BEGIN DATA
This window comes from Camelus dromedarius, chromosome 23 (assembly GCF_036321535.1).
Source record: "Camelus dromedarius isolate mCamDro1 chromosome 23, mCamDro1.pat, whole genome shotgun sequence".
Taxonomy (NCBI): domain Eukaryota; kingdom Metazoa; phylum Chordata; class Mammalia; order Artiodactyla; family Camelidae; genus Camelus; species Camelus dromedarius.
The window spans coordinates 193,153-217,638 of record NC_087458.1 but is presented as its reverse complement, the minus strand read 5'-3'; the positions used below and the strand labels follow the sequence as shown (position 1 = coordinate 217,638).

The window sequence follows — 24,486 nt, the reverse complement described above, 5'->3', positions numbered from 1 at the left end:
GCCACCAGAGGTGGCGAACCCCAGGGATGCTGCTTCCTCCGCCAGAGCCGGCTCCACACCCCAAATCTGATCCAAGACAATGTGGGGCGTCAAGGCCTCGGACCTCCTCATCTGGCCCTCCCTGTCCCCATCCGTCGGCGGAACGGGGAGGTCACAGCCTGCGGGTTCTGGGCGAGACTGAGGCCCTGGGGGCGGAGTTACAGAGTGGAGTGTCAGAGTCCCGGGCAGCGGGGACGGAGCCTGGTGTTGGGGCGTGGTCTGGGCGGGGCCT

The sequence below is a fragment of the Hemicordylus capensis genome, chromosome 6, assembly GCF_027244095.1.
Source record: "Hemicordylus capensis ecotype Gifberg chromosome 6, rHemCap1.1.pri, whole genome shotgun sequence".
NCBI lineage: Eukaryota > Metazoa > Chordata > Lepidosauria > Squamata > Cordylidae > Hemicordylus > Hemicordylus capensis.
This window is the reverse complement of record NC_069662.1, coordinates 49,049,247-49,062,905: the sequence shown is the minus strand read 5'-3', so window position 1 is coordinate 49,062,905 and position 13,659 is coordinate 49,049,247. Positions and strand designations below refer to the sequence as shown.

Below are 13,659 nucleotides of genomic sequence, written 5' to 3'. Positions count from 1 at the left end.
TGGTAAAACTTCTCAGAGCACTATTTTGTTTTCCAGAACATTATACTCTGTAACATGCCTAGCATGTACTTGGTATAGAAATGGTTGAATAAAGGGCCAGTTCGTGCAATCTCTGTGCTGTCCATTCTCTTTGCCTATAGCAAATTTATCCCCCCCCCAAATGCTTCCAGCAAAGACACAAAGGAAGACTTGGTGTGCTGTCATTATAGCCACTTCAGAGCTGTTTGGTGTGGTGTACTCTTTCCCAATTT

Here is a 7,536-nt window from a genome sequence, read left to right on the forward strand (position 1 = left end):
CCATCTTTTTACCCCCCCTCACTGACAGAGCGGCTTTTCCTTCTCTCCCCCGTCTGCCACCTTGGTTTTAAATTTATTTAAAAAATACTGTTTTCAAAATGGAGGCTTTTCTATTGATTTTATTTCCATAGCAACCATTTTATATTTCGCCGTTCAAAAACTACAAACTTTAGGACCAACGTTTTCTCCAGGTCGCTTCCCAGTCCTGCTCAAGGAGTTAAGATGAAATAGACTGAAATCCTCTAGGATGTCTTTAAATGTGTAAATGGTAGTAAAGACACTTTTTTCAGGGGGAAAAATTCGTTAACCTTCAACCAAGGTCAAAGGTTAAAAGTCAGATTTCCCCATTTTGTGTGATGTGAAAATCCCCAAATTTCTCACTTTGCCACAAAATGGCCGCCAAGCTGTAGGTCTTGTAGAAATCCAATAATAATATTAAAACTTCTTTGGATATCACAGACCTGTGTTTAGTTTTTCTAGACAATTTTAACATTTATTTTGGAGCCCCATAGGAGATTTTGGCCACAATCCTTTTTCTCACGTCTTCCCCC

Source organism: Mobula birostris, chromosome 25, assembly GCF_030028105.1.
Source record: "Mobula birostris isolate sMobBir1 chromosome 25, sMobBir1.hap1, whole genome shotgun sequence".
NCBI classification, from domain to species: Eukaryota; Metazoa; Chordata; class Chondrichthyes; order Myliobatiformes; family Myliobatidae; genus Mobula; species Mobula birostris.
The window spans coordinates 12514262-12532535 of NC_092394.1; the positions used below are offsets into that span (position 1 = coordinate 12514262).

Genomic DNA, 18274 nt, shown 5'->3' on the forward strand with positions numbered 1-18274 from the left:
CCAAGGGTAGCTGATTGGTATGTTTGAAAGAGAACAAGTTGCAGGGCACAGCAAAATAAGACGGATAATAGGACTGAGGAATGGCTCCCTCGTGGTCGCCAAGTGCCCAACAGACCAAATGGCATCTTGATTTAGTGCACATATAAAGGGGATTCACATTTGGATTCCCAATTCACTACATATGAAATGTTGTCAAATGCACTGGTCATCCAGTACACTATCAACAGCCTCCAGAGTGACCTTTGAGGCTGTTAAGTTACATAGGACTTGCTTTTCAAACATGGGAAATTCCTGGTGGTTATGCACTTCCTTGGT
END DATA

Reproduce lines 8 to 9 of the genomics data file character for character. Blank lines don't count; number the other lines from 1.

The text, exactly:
Source record: "Hemicordylus capensis ecotype Gifberg chromosome 6, rHemCap1.1.pri, whole genome shotgun sequence".
NCBI lineage: Eukaryota > Metazoa > Chordata > Lepidosauria > Squamata > Cordylidae > Hemicordylus > Hemicordylus capensis.